|Genres:||Action, Adventure, Fantasy|
|Crew:||Casting: Sarah Halley Finn | Costume Design: Kym Barrett | Producer: Kevin Feige | Director of Photography: Bill Pope | Executive Producer: Charles Newirth | Production Design: Sue Chan | Music Supervisor: Dave Jordan | Screenplay: Dave Callaham | Screenstory: Dave Callaham | Executive Producer: Louis D'Esposito|
Shang-Chi must confront the past he thought he left behind when he is drawn into the web of the mysterious Ten Rings organization.
The latest film in the Marvel Cinematic Universe has arrived with “Shang Chi and The Legend of the Ten Rings”.
The film introduces audiences to Shang Chi (Simu Liu); an easygoing San Francisco resident who spends his time parking cars and hanging out with his friend Katy (Awkwafina) and her family.
Life is steady if unspectacular until he is accosted on a city bus by a group looking to take a pendant his mother gave him. When Shang Chi shocks Katy and the occupants of the bus with his martial arts abilities; he attempts to find his sister Xialing (Meng’er Zhang); who runs an underground fight club. While Xialing is estranged from her brother; their father Wenwu (Tony Chiu-Wai Leung) has conspired to bring them and their pendants before him.
Their father uses the power of sacred devices known as the Ten Rings to rule for over a thousand years and destroys all who would oppose him thanks to their power and the army he has gathered over the centuries.
Wenwu wants to revive their long-dead mother as he is convinced that she is calling to him and he wants to be with her as he was able to be a better man and forsake the power and abilities the rings offered him.
When it is learned that Wenwu plans to go to a mythical realm that their mother came from and free her or burn the place to the ground; Shang Chi must make some hard choices between family and doing what he believes is right.
What follows is an action-filled thriller with plenty of mysticism and humor. The film has a very engaging visual style that combines Asian and Western cinematic styles which results in some very engaging visuals as well as action sequences.
What really sets the film apart from many Super Hero films is that the characters have a solid base to them as they have a complexity to them in regards to their past and their motivations. Their relationships with one another are key to the film as family, honor, and justice are key elements to the film but they are not given lip service but are developed well along with their characters. While the final act may be a bit FX heavy for some; I found it in keeping with the story and the characters and the great Sir Ben Kingsley provides some very welcome comic relief in his return as Trevor.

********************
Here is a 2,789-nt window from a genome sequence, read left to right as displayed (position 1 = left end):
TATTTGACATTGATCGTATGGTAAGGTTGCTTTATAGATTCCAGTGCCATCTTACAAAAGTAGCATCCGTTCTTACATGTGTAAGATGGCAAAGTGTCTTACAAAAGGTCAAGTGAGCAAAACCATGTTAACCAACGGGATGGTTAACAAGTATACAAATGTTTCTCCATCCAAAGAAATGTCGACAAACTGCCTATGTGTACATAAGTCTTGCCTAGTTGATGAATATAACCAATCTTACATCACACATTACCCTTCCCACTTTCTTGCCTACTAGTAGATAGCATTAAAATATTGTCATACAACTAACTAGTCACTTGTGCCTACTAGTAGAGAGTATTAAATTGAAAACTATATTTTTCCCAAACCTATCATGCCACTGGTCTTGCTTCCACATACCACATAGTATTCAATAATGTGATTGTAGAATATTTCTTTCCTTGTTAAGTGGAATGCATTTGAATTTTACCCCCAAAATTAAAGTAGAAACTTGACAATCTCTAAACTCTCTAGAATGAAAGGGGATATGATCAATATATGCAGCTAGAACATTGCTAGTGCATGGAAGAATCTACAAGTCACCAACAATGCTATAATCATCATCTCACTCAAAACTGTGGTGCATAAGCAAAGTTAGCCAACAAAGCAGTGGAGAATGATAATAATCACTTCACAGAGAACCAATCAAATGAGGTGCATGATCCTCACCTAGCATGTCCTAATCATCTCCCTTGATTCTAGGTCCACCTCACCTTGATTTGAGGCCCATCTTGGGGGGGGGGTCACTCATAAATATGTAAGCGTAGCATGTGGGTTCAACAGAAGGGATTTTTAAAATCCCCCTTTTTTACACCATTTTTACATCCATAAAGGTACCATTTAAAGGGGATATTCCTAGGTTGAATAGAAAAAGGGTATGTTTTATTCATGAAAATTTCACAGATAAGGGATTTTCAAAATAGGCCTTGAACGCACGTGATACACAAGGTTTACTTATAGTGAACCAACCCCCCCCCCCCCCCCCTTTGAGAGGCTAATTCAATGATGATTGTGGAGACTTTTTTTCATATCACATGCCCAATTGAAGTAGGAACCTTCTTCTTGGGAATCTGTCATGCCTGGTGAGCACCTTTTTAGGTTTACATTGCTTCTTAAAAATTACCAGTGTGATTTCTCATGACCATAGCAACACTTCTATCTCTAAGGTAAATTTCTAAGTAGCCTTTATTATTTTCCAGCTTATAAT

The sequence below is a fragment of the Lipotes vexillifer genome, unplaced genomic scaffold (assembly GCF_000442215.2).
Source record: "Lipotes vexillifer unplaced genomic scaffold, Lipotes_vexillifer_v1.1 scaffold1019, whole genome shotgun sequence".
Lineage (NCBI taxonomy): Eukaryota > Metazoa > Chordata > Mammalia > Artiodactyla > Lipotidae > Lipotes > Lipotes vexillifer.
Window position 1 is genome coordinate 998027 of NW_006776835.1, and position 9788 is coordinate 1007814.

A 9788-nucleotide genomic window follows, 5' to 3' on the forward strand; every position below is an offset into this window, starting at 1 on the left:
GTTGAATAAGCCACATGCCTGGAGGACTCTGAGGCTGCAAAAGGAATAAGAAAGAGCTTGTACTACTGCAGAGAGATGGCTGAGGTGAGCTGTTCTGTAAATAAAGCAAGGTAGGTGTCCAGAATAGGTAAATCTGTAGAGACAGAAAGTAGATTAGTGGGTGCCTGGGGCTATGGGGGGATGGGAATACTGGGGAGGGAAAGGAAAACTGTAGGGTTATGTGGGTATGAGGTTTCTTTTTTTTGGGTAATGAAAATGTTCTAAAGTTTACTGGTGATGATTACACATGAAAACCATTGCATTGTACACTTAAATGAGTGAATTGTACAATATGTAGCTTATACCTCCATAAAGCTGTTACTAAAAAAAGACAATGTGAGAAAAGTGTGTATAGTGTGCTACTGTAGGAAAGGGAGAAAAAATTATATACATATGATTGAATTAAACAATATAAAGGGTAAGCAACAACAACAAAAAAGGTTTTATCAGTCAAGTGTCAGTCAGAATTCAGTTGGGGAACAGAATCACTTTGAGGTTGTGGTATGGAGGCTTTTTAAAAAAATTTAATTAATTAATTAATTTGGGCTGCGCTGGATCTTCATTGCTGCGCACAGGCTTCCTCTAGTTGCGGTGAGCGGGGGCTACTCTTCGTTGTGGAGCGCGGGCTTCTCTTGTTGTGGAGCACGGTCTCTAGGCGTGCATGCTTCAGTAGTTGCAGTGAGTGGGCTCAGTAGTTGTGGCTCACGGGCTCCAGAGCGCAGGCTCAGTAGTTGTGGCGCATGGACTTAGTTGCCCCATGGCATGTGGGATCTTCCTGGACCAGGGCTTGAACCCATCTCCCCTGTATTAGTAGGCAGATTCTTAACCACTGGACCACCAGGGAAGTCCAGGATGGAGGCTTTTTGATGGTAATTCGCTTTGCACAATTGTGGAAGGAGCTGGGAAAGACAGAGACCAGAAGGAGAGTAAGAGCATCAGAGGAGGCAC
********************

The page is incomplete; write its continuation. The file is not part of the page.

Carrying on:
Awkwafina is also great as she provides some very laugh-out-loud moments but is not afraid to mix it up when the situation calls for him. Simu Liu was very enjoyable in the lead role as he performed the physical aspects of his character well but added a restrained sensitivity to his character as he is a complicated individual who is conflicted by choices he made in his youth and the ramifications of them now as an adult.
There are bonus scenes that set up future adventures well including one that will no doubt have Marvel fans heatedly debating when the film premieres.
Once again Marvel has shown why they have had such a sustained success with their films as they have done a great job again of introducing a new character to the Cinematic Universe but also connecting him to their cinematic past and future.
4 stars out of 5
FULL SPOILER-FREE REVIEW @ https://www.msbreviews.com/movie-reviews/shang-chi-spoiler-free-review
"Shang-Chi and the Legend of the Ten Rings just became one of my absolute favorites of the entire MCU! Destin Daniel Cretton delivers an entertainment-heavy movie with arguably the best action ever seen in the cinematic universe. Through the outstanding mix of long takes, impressive fighting choreography, and jaw-dropping stunt work, Simu Liu shines with his martial arts skills, but also in tackling the identity issues of the protagonist. Marvel gains yet another emotionally compelling antagonist, as well as a relatable female character that embodies many elements of the Asian-American culture. Despite an overreliance on unnecessary, excessive exposition devices (narration, flashbacks, foreshadowing), the story behind all the tales and legends never loses interest. From the breaking of stereotypes to a remarkable depiction of their culture, most Asian viewers will certainly love this film, even more than I do. Phase Four is off to a remarkable start…"